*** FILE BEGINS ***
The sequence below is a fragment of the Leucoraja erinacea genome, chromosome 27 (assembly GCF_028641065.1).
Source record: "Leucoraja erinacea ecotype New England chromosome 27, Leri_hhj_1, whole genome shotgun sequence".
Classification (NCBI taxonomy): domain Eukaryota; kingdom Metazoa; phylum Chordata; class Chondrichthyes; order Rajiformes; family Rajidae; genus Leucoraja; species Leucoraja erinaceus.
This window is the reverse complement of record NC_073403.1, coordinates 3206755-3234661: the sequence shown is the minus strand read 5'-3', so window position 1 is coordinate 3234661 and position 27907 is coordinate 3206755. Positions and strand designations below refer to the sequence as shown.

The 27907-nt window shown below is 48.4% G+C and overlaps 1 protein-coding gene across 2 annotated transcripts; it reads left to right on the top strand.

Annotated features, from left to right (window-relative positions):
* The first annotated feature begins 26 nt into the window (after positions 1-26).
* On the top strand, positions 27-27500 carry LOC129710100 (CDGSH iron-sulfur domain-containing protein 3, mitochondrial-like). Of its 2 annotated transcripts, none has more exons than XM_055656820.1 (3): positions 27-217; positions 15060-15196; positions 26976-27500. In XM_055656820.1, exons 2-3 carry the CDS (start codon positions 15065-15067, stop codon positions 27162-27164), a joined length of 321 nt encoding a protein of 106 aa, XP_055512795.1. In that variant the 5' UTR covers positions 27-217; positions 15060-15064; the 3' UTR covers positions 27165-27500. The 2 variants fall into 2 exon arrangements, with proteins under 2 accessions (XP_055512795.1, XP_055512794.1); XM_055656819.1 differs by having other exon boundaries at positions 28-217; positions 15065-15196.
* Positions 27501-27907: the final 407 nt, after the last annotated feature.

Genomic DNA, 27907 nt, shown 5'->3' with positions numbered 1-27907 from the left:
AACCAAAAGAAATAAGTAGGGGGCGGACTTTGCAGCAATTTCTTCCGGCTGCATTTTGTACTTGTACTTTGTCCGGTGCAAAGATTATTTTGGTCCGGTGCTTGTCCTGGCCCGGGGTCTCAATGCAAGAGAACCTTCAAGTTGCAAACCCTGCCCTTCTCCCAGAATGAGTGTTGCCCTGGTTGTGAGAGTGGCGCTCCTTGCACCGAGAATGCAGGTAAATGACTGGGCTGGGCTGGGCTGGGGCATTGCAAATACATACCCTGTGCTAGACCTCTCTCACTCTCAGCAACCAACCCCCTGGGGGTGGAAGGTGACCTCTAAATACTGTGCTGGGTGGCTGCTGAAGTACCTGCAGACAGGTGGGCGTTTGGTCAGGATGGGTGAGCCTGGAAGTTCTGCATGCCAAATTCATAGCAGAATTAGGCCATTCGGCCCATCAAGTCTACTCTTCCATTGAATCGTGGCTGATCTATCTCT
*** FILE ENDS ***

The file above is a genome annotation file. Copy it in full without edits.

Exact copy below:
The sequence below is a fragment of the Leucoraja erinacea genome, chromosome 27 (assembly GCF_028641065.1).
Source record: "Leucoraja erinacea ecotype New England chromosome 27, Leri_hhj_1, whole genome shotgun sequence".
Classification (NCBI taxonomy): domain Eukaryota; kingdom Metazoa; phylum Chordata; class Chondrichthyes; order Rajiformes; family Rajidae; genus Leucoraja; species Leucoraja erinaceus.
This window is the reverse complement of record NC_073403.1, coordinates 3206755-3234661: the sequence shown is the minus strand read 5'-3', so window position 1 is coordinate 3234661 and position 27907 is coordinate 3206755. Positions and strand designations below refer to the sequence as shown.

The 27907-nt window shown below is 48.4% G+C and overlaps 1 protein-coding gene across 2 annotated transcripts; it reads left to right on the top strand.

Annotated features, from left to right (window-relative positions):
* The first annotated feature begins 26 nt into the window (after positions 1-26).
* On the top strand, positions 27-27500 carry LOC129710100 (CDGSH iron-sulfur domain-containing protein 3, mitochondrial-like). Of its 2 annotated transcripts, none has more exons than XM_055656820.1 (3): positions 27-217; positions 15060-15196; positions 26976-27500. In XM_055656820.1, exons 2-3 carry the CDS (start codon positions 15065-15067, stop codon positions 27162-27164), a joined length of 321 nt encoding a protein of 106 aa, XP_055512795.1. In that variant the 5' UTR covers positions 27-217; positions 15060-15064; the 3' UTR covers positions 27165-27500. The 2 variants fall into 2 exon arrangements, with proteins under 2 accessions (XP_055512795.1, XP_055512794.1); XM_055656819.1 differs by having other exon boundaries at positions 28-217; positions 15065-15196.
* Positions 27501-27907: the final 407 nt, after the last annotated feature.

Genomic DNA, 27907 nt, shown 5'->3' with positions numbered 1-27907 from the left:
AACCAAAAGAAATAAGTAGGGGGCGGACTTTGCAGCAATTTCTTCCGGCTGCATTTTGTACTTGTACTTTGTCCGGTGCAAAGATTATTTTGGTCCGGTGCTTGTCCTGGCCCGGGGTCTCAATGCAAGAGAACCTTCAAGTTGCAAACCCTGCCCTTCTCCCAGAATGAGTGTTGCCCTGGTTGTGAGAGTGGCGCTCCTTGCACCGAGAATGCAGGTAAATGACTGGGCTGGGCTGGGCTGGGGCATTGCAAATACATACCCTGTGCTAGACCTCTCTCACTCTCAGCAACCAACCCCCTGGGGGTGGAAGGTGACCTCTAAATACTGTGCTGGGTGGCTGCTGAAGTACCTGCAGACAGGTGGGCGTTTGGTCAGGATGGGTGAGCCTGGAAGTTCTGCATGCCAAATTCATAGCAGAATTAGGCCATTCGGCCCATCAAGTCTACTCTTCCATTGAATCGTGGCTGATCTATCTCT